Chinese company surpasses Tesla

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BYD has overtaken the longtime industry leader as the world’s biggest seller of electric vehicles

China’s BYD sold more than 526,000 electric vehicles in 2023’s fourth quarter, the Chinese company announced on Monday, exceeding Tesla’s total of over 484,000 in the October-December period and essentially ending the American EV giant’s reign as the industry’s dominant manufacturer.

The result marked the first quarter in which BYD’s sales by volume exceeded that of Tesla and capped a year in which the Chinese carmaker achieved almost double the growth rate of its top US rival.

Tesla still led all EV makers in sales by volume for the full year, delivering more than 1.8 million units in 2023. Shenzhen-based BYD posted sales of nearly 1.6 million vehicles that run on electricity only, as well as more than 1.4 million plug-in hybrids. BYD’s sales jumped 73% from a year earlier, dwarfing Tesla’s gain of 38%.

US billionaire Warren Buffett was an early investor in BYD, buying a 25% stake in the company in 2008, when it was known more for making mobile-phone batteries than cars. Buffett’s Berkshire Hathaway Inc. achieved a 30-fold gain on its investment when it began selling some of its BYD shares in 2022.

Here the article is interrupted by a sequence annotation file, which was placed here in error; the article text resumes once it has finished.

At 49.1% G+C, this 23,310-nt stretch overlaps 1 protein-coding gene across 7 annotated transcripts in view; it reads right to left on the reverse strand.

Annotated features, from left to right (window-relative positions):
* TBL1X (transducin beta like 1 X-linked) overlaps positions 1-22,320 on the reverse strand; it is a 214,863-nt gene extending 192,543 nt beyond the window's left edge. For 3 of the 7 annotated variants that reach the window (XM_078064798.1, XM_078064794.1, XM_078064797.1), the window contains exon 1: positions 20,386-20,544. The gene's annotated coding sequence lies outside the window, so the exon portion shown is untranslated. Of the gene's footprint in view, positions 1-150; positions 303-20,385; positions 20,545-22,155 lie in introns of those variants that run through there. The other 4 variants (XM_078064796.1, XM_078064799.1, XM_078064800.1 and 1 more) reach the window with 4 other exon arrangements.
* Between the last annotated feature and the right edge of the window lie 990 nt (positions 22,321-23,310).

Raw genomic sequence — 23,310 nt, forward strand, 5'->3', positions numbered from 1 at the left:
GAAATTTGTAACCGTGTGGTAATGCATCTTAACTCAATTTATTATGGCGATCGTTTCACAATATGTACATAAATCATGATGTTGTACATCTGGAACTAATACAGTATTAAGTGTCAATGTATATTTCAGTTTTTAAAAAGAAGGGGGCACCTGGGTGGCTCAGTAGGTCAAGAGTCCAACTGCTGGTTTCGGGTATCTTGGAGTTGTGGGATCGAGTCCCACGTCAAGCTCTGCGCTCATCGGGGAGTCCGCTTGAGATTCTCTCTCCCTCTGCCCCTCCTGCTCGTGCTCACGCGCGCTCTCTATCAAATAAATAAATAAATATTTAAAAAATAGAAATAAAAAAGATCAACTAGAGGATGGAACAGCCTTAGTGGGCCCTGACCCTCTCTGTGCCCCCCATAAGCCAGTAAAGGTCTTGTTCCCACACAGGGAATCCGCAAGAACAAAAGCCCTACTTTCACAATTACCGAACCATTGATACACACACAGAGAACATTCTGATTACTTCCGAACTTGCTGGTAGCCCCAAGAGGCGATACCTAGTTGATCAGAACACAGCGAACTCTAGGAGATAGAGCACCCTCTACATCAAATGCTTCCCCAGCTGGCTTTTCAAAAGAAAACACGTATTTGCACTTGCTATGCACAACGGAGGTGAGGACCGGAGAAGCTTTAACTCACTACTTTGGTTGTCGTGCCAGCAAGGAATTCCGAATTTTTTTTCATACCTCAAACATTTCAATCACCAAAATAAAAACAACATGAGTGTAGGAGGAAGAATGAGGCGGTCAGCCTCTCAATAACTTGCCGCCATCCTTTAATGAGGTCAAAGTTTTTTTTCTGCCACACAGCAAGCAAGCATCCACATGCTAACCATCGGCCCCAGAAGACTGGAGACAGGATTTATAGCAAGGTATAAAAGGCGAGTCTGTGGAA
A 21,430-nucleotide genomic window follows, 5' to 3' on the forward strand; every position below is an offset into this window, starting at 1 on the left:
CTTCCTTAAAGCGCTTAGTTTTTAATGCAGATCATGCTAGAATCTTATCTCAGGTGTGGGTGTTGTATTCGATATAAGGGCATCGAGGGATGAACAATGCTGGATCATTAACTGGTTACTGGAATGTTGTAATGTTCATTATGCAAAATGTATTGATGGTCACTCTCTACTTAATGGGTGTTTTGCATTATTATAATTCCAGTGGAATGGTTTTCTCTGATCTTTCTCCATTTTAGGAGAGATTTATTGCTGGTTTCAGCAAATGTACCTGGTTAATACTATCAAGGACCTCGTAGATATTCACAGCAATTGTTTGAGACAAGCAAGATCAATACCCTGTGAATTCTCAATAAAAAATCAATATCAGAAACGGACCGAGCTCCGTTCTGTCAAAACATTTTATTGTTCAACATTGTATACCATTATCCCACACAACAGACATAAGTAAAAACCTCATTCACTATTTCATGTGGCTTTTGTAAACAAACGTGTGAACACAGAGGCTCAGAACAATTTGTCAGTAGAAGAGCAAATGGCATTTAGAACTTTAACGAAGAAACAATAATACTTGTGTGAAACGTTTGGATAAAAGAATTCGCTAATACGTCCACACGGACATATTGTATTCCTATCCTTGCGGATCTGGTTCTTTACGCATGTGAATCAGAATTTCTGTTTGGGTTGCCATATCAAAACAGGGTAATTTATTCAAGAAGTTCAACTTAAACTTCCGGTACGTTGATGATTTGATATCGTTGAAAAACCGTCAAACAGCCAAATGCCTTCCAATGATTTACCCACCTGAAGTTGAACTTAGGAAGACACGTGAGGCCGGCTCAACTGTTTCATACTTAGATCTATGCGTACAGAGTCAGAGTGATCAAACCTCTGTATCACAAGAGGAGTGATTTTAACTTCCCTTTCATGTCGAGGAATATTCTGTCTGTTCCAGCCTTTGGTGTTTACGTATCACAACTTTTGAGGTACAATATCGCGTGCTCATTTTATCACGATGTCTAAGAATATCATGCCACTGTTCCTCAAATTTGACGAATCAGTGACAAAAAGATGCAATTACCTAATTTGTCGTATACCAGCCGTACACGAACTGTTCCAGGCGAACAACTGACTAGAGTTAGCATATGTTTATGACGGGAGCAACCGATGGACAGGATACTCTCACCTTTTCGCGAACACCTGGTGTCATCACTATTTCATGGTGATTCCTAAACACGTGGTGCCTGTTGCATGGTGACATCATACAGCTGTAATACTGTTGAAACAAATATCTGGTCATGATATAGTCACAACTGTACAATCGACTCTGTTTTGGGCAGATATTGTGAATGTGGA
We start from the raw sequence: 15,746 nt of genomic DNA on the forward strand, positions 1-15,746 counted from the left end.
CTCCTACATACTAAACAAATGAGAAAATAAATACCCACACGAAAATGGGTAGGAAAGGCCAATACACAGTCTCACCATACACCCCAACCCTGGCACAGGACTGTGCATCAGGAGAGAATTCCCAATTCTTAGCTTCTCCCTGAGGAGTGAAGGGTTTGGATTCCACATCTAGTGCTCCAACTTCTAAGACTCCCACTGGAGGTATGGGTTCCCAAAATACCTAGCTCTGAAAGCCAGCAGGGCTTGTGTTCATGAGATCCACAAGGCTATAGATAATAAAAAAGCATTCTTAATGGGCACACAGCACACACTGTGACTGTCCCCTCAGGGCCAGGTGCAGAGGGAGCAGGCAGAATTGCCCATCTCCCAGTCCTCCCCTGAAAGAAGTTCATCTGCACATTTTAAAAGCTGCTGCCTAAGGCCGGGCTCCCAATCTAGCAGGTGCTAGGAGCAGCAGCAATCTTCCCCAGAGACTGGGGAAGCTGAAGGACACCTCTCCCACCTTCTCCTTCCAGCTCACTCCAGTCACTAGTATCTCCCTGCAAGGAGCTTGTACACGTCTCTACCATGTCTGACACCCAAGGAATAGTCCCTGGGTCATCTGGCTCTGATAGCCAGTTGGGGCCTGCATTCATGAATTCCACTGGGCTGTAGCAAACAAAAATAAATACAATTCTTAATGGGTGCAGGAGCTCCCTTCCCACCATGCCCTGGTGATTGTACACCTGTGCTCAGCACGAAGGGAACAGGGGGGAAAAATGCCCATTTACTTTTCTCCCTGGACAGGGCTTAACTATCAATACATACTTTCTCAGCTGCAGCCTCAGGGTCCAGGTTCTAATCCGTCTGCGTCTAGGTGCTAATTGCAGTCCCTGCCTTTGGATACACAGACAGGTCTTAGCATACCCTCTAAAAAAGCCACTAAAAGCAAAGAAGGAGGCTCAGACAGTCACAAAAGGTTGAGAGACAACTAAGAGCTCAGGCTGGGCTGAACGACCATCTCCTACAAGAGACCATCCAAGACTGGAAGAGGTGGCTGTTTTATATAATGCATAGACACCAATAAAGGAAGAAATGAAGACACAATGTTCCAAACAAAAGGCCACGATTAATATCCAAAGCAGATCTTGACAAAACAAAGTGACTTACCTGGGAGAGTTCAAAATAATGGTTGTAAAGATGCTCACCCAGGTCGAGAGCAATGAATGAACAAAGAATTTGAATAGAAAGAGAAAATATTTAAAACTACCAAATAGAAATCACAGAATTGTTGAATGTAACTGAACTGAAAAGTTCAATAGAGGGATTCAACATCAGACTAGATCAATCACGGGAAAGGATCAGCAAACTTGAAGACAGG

That was many years ago. Their cars are highly competitive these days.

— Elon Musk (@elonmusk) May 27, 2023

Tesla CEO Elon Musk laughed off BYD when asked in a 2011 Bloomberg interview about the company becoming an EV rival. At the time, he dismissed BYD, citing its product quality and alleged technological shortcomings. Musk acknowledged the company’s progress last year, saying he was no longer laughing at BYD. “That was many years ago,” he said of the Bloomberg interview. “Their cars are highly competitive these days.”

BYD boasts the advantage of a massive domestic EV market. China accounts for about 55% of global EV sales by volume. However, BYD also has aggressive growth plans in Europe, where it already offers five models. The company targets annual sales of about 800,000 cars in Europe by 2030.

Tesla, on the other hand, has faced slumping demand in its home market, where US buyers have been deterred by higher interest rates and concerns over charging infrastructure. Tesla cut sticker prices by up to $20,000 on some of its models, contributing to a 20% gain in its fourth-quarter sales by volume.

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